We went to our favourite local cinema, Hoyts Tea Tree Plaza of course, to see the latest MARVEL Superhero offering, the reboot of Fantastic Four.
When I first heard about this reboot last year, I was unsure about whether or not I wanted to see it. For me, it’s still too soon since the Jessica Alba/Michael Chiklis/Chris Evans-before-he-was-Cap Fantastic Four films in the mid-2000s. Sony had already made a similar mistake with a far-too-soon reboot of Spider-man in recent times – were 20th Century Fox going down the same ill-conceived path with this film? The cast seemed younger, and the first trailer was uninspiring. However, as subsequent trailers were released, I became more and more interested. Maybe this was worth watching after all?
In the last month, I found out that this version of the Fantastic Four is, in fact, based on the Ultimate Fantastic Four comic book series, which began in 2004 and ran for six years. This actually explained a lot. This was why Reed Richards and his friends were much younger, basically teenagers, and that their powers were as a result of a teleportation accident, rather than a cosmic storm affecting their spaceship. As I mentioned recently, I’m a MARVEL Fanboy from way back, and one of the earliest cartoon series that I became a fan of was the original Fantastic Four. Thus, I’m very familiar with that original storyline, the storyline that the Jessica Alba Fantastic Four films were based on. So knowing that there was a different set of source material for this film made me much happier, and I spent a lot of the last week reading up on this new origin story for MARVEL’s First Family. I went into the cinema last night well prepared.
After a good start with pre-teen buddies Reed Richards & Ben Grimm, and a steady build up with the creation of the teleportation device, I was expecting big things from this film. Oh gee, was I wrong. Once the transporter accident occurs (and what a great scene that was, really), the film seems to completely lose its way. The plot is disjointed, jumping across time, and completely dismissing what should have been a solid chunk of the film. Character development is almost non-existent, and you can’t identify or empathise with the main characters, because the time taken to show the heroes developing their powers, and the ups and downs involved in that, simply wasn’t shown. Then, when the main villain of the film, and the main villain of the Fantastic Four (Doctor Doom) actually shows up late in the film, he’s powerful but not the complete bad-ass that Doctor Doom needs to be. And he barely has any screen time. Even Julian McMahon’s Doctor Doom 10 years ago was far superior. It’s barely an action film, with only one major battle right at the end of the movie, and the special effects are well down on what we expect coming out in a film that has MARVEL attached to it.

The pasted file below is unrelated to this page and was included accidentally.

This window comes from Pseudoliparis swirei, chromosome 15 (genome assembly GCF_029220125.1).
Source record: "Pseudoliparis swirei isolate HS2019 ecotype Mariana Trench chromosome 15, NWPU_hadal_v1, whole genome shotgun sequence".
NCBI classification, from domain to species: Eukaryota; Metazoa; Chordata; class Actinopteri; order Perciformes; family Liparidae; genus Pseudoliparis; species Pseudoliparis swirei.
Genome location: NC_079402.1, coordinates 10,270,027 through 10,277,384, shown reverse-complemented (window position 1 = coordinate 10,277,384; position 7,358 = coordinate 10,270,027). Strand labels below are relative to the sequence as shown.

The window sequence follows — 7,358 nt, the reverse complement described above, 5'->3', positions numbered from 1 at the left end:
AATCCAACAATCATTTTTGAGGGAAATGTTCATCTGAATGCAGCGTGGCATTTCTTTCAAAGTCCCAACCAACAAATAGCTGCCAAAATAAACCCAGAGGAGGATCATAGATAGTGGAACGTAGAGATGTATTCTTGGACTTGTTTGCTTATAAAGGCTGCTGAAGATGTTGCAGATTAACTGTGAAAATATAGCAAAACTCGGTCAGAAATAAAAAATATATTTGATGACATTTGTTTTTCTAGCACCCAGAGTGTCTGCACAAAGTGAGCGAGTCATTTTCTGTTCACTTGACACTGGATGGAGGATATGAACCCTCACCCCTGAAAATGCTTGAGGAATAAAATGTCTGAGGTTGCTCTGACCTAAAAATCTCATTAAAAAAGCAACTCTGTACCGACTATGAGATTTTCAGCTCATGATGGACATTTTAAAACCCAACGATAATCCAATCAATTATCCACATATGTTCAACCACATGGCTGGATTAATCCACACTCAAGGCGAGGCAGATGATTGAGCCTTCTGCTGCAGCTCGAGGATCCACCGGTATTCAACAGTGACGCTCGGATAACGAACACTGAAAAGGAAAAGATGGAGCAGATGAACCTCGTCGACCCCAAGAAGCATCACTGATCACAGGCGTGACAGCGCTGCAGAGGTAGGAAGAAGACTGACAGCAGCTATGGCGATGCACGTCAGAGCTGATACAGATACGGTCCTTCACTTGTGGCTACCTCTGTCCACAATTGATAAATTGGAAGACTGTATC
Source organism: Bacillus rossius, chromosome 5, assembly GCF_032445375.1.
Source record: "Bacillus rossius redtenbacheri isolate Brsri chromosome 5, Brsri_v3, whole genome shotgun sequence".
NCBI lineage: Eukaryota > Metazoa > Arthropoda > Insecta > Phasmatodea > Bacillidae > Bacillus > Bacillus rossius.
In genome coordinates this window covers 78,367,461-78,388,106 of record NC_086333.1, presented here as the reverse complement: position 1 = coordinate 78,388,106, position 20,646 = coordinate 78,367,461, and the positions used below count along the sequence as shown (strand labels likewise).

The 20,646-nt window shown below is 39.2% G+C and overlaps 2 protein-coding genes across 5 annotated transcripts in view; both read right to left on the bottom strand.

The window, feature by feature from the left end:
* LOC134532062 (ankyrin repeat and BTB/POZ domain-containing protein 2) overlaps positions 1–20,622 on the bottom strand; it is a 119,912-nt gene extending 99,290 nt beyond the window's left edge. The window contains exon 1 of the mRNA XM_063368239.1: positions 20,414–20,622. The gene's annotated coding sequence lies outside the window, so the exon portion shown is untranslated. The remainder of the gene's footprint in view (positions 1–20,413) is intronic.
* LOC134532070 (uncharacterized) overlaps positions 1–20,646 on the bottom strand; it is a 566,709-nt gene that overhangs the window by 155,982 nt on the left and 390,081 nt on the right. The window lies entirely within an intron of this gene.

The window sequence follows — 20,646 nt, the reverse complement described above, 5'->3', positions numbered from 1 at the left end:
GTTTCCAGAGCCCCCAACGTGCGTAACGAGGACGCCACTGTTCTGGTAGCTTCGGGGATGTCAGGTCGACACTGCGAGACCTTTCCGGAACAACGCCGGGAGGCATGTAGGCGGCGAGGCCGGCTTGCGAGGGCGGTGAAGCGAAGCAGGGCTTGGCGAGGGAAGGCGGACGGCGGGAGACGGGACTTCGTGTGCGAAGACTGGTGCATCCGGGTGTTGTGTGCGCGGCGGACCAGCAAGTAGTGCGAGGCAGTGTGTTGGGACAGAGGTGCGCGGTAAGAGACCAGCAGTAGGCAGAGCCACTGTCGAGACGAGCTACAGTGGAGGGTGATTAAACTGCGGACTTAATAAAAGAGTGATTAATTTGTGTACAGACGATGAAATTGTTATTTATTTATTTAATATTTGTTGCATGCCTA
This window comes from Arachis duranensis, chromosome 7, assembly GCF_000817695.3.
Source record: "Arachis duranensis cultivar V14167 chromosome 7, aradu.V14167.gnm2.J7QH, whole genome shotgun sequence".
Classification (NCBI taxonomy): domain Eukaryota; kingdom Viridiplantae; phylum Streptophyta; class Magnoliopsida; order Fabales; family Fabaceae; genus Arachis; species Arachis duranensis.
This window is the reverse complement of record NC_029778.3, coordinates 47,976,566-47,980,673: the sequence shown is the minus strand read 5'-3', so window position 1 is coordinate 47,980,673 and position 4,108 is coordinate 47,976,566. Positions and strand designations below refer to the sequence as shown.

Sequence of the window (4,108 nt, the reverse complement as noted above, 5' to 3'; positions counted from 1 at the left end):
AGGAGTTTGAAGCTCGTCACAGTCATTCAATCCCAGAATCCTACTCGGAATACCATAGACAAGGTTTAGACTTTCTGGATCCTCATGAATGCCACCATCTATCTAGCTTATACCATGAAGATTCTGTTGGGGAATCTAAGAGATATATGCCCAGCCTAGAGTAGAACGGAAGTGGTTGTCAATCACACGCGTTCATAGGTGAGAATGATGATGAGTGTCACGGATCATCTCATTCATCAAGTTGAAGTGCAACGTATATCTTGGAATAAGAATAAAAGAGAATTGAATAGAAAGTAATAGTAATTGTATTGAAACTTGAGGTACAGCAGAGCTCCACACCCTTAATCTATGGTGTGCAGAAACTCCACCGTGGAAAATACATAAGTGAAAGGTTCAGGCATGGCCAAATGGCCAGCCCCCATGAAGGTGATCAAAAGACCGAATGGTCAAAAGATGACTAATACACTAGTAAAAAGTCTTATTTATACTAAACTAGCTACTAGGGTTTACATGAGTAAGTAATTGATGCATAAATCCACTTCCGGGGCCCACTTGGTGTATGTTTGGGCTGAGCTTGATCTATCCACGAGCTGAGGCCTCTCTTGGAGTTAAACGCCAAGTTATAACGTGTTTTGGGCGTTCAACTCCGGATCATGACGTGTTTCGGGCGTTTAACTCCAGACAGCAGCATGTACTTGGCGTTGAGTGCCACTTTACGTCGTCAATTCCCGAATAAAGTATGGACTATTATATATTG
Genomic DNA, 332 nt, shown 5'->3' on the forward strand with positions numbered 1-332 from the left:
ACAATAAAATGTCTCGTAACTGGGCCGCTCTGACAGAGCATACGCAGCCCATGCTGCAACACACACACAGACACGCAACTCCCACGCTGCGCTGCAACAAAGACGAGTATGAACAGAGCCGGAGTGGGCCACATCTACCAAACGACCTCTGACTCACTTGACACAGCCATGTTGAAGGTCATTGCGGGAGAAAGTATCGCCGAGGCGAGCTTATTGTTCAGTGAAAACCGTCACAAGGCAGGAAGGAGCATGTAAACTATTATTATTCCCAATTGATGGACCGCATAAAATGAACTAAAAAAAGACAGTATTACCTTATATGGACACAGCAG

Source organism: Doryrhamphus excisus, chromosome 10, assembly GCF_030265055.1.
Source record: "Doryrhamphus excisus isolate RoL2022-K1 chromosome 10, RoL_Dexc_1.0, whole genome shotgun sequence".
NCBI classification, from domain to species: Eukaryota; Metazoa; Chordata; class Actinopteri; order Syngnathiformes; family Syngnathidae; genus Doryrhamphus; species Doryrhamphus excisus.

It’s like the producers at 20th Century Fox just threw this film together in a slapdash way to simply rake the cash in. Little or no care seems to have been put into this flick. And at barely 90 minutes long, it’s far too short – they should have added 30 minutes worth of decent character development to make it up to a solid two hours. You know there’s problems when there’s a lot of footage used in the trailers that’s not in the finished film! And there was no tidbit after the end credits either!
Words used by us at the conclusion of this movie: Limited. Underwhelming. Disappointing. This film could, and should, have been so much better. First thoughts are often correct.
2 stars on its own + the 0.5 star loading for a film series I’m invested in = 2.5 stars
(Note: my ‘pass mark’ to make it a film worth seeing is 3 stars)
He lives in Adelaide